The experience of being touched has direct and crucial effects on the growth of the body as well as the mind.
Touch is a means of communication so critical that its absence retards growth in infants, according to researchers who are for the first time determining the neurochemical effects of skin-to-skin contact.
The new work focuses on the importance of touch itself, not merely as part of, say, a parent’s loving presence. The findings may help explain the long-noted syndrome in which infants deprived of direct human contact grow slowly and even die.
– New York Times 1988
World War 2 orphans who were cared for, but not held, died from lack of touch. More recently, researchers saw the effects of overcrowding and limited care in Romanian orphanages included attention deficit hyperactivity disorder, post-traumatic stress disorder, psychiatric illnesses and bipolar disorder. The absence of touch results in a failure to thrive.
I grew up in a family that was marked by a tightened morality of the 50s. Women were encouraged NOT to breastfeed and instead opt for the modern convenience of sing bottles of infant formula which is certainly less bonding. My grandparents were formal and distant. At grade school age I had two great grandmothers who were old and grey and tender and warm. I remember hugging them but I can’t recall many other hugs.
When I was 11 my family moved to London and I enrolled in a Catholic British school where I had many European classmates. I was intrigued and charmed to watch mothers and daughters, sisters and friends as they hugged and kissed hello and goodbye on the cheek, 2 or 3 times. My new friends, leaned to me, as did their mothers, and I stepped into a new cultural exchange of hugging and kissing.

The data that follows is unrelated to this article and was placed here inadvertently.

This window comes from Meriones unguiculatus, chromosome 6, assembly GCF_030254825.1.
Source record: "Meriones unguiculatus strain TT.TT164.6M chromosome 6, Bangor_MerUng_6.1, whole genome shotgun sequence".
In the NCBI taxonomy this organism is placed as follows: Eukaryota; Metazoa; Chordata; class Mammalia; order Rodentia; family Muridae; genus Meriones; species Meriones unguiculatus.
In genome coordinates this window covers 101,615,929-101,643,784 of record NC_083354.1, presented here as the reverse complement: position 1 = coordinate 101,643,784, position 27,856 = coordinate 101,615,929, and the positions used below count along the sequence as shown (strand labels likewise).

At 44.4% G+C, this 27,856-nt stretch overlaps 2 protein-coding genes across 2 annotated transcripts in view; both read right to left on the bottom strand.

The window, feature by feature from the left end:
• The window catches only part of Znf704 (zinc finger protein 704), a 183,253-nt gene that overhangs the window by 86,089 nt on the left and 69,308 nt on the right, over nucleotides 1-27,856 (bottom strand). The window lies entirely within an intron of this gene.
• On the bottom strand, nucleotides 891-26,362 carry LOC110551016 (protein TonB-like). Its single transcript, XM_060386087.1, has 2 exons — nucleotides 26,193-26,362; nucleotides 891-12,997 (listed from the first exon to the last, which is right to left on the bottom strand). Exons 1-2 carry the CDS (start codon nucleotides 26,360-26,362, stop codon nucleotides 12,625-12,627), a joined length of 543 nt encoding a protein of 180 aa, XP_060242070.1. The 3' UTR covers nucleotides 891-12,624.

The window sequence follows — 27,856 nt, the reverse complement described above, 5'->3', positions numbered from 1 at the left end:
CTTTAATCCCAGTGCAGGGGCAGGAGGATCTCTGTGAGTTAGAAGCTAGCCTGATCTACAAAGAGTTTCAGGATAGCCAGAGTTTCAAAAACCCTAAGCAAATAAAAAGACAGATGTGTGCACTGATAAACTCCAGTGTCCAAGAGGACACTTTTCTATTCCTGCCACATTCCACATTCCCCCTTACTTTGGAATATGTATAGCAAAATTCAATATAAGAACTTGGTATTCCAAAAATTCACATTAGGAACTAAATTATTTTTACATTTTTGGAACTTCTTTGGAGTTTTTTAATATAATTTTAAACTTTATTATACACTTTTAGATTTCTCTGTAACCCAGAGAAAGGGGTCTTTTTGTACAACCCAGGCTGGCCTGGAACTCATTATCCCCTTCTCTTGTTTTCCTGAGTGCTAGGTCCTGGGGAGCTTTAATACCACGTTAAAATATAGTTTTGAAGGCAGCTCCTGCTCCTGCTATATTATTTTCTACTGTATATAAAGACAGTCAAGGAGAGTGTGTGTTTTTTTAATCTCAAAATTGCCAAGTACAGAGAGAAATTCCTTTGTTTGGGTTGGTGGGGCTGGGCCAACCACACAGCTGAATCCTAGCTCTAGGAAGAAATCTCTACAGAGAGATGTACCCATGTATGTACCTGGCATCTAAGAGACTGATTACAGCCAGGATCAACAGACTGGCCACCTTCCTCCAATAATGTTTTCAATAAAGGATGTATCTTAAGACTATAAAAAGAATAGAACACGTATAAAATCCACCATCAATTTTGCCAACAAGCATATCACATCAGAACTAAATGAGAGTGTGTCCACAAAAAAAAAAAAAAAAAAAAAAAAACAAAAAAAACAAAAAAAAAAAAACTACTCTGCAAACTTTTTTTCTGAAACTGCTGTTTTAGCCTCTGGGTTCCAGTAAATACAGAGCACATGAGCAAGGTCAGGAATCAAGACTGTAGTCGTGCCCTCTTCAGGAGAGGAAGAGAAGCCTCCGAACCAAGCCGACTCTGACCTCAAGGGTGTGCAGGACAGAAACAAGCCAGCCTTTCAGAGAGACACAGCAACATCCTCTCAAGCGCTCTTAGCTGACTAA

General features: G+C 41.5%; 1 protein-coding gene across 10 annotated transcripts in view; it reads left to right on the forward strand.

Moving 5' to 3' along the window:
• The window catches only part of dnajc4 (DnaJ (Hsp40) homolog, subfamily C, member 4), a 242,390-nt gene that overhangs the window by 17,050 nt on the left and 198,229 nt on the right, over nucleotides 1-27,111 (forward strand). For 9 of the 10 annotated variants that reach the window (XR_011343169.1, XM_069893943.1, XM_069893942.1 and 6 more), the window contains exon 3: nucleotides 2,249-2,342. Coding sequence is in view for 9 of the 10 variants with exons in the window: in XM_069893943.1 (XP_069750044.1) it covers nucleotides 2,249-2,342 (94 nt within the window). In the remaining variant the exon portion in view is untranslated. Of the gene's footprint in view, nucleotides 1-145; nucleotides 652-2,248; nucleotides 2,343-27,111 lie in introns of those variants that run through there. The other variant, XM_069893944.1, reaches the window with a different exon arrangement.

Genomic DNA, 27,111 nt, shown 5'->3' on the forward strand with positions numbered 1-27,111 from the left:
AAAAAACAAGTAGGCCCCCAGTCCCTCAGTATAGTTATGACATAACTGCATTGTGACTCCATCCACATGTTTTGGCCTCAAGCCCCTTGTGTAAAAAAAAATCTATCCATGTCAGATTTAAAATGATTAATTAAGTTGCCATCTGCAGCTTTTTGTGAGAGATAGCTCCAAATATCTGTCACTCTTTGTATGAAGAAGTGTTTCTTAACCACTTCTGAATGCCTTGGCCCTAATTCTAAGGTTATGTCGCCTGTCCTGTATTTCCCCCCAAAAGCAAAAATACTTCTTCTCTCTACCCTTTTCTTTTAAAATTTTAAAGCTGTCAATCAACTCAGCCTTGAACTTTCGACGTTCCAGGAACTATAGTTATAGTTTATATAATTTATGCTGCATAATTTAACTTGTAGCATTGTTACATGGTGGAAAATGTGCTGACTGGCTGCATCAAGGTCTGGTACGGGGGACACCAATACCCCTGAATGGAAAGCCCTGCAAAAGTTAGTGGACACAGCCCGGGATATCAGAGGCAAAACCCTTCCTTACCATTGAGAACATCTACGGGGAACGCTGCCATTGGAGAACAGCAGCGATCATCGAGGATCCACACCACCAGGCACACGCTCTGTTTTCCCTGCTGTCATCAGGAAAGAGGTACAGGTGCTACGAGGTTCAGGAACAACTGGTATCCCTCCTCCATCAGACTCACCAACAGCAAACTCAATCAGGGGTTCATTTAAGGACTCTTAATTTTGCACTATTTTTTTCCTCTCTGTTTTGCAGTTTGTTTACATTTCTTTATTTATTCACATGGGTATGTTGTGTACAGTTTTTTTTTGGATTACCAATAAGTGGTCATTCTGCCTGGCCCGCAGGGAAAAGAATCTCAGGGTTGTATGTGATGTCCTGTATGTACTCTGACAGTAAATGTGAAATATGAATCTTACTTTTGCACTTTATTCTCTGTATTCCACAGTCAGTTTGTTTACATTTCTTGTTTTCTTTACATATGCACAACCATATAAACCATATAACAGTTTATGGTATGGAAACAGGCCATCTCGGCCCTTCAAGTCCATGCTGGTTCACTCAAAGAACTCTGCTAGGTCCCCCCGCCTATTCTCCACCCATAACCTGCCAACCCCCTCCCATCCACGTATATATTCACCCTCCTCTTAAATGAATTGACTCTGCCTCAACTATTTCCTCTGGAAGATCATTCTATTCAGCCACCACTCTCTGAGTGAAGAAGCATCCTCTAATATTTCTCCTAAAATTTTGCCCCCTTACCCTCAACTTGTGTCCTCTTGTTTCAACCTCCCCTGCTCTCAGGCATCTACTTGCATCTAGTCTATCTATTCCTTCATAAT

My first day at University, at NYU’s Drama program, everyone I met hugged and kissed. Wow, I had found my people! I really had a feeling of coming home; home to a place of connection and community and trust and expression.
I lived on Hawaii for several years where hugging is part of nearly every greeting. It was the antitheses of LA where I had just lived for 13 years. What an array of hugs; there were hippie hugs but also the local island hugs, where I was pressed tight in a firm embrace and held in a secure and stable squeeze.
I love to hug. And easily hug old friends and new ones. I now have good precedents for hugging from around the world.
I recently went to Optimum Health Institute in San Diego for an incredible education in wheat grass, sprouting, live foods, probiotics and fasting as well as health and wellness classes. Right off we were taught, “research says we need to be hugged 5 times a day. So can we have some volunteer huggers?” The volunteers wore a tag, and whenever anyone saw one, we could ask for and receive a hug.
Share five hugs a day, every day, and transform along with friends as you wrap up in each other’s arms, and press heart to heart.
Sending my big-hearted hug
Don’t have anyone to hug RIGHT NOW? Hug yourself and treat yourself to a nice oil massage while you’re at it.